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Relentless Innovation
Apple Cuts the Cable

There are few things consumers across America hate more than inflated cable bills and the poor service that often accompanies them, but now Apple may taking us one step closer to cutting the cord. The WSJ reports that the iconic tech company is taking strides towards creating its own online television service and is currently in talks with networks about launching a collection of channels as early as this fall. More:

Apple has been talking to Walt Disney Co., CBS Corp., and 21st Century Fox Inc., among other media companies. The idea is to offer consumers a “skinny” bundle with well-known channels like CBS, ESPN and FX, while leaving out the many smaller networks in the standard cable TV package. 21st Century Fox and News Corp, owner of The Wall Street Journal, were until mid-2013 part of the same company. […]

Some media executives said they believed Apple was aiming to price the service at about $30 to $40 a month. The company is aiming to announce its new service in June and launch it in September, according to people familiar with the matter. The service would work across all devices powered by Apple’s iOS operating system, including iPhones, iPads and Apple TV set-top boxes.

Apple is not the first company to try this—in fact, there’s quite a lot of competition. Disintermediation is the name of the game for today’s TV. Dish Network recently launched its own online television service called Sling TV, and it appears Sony will do the same shortly.

Apple’s idea isn’t revolutionary on its own, but the more companies experiment with streaming TV, the closer the country comes to shedding its reliance on traditional cable. The crowded field will spur innovation. And with Apple’s resources behind the online TV push, the switch to streaming could happen quickly—to everyone’s delight.

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  • WigWag

    Is it disintermediation?

    Yes, but it’s disintermediation-lite. The cable giants are ripe for the picking, but they’re not the only intermediaries ready for the morgue. Next up its the content providers. Who needs Comcast/NBC, Fox, Disney and the like to chose what entertainment offerings are available through Apple, Roku or any other platform?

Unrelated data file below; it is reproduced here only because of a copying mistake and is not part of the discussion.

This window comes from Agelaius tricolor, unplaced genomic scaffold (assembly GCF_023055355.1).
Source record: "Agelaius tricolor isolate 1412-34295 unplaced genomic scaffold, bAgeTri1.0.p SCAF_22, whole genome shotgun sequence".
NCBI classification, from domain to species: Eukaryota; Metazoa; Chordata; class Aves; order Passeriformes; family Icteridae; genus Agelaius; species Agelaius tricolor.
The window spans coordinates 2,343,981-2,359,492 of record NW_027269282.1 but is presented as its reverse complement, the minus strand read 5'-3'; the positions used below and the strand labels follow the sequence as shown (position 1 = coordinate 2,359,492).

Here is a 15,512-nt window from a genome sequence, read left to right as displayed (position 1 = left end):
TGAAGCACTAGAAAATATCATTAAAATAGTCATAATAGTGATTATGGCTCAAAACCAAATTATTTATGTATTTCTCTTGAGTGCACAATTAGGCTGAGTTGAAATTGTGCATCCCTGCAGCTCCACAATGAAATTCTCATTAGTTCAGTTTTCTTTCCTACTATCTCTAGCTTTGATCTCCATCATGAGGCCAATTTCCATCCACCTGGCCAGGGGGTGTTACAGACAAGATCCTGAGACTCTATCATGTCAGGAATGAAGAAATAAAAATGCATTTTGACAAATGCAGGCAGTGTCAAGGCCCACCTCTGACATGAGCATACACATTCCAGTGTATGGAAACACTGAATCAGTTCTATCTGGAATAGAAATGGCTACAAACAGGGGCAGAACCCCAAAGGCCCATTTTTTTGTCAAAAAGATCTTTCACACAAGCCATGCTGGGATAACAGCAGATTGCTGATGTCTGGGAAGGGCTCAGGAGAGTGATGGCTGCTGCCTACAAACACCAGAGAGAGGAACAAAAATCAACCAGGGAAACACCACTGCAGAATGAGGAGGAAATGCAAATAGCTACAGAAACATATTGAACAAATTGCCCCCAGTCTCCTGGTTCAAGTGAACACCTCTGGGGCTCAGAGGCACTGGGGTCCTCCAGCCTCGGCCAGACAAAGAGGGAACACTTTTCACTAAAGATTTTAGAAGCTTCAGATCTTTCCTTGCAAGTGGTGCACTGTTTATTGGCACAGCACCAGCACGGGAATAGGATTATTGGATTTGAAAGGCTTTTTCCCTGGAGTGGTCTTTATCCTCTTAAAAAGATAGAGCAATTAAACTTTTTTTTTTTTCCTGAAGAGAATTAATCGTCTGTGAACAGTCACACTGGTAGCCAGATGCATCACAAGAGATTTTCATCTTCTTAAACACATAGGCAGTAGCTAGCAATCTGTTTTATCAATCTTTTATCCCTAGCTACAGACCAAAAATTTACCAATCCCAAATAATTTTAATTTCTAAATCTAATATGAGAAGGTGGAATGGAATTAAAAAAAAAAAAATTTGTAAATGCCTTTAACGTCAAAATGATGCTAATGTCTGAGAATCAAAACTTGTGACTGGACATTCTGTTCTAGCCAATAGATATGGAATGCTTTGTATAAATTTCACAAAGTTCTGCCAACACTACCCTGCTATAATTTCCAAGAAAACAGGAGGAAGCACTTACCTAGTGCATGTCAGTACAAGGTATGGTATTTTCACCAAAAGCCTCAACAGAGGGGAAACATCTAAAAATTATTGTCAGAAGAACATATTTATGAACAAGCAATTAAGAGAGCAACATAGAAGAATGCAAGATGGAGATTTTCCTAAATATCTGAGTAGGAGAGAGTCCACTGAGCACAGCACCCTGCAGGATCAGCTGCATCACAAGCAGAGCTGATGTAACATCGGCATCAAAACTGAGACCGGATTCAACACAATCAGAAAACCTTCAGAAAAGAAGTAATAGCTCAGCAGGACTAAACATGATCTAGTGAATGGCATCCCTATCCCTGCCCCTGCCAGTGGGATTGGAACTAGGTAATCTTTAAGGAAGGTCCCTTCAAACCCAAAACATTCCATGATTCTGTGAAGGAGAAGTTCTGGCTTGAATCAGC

Before long it will be artists and other producers of entertainment providing entertainment opportunities directly to customers using new technology without the mediation of the entertainment giants.

    But that’s not all; it may take a few years, but it won’t take that long before voice and data transmission will be feasible and efficient without the Verizons, At&Ts and Sprints of the world.

    Every one of these intermediaries will do what intermediaries faced with destruction always do; they will beg for protection from the government. Unlike taxi fleet operators threatened by Uber, the Comcasts, Disneys and Verizons of the world are enormously powerful and influential. Their executives make big campaign contributions and they spend tens of millions on lobbying. Both political parties are benefit from their largess.

    The political party most capable of resisting the demand for protection that these companies will advocate for is the political party most capable of taking America into the future.

    It could be the GOP or the Democrats or it could be both or neither.

    I’m betting on neither; but creative destruction always wins out in the end.

  • Andrew Allison

    There one little fly in the ointment. I’ve seen estimates that Netflix alone consumes 25% to 30% of the available Internet backbone bandwidth. What happens when the bandwidth currently provided by cable moves to the Internet?

    • Josephbleau

      Internet capacity will be expanded by the power of capital funding of true consumer desire.

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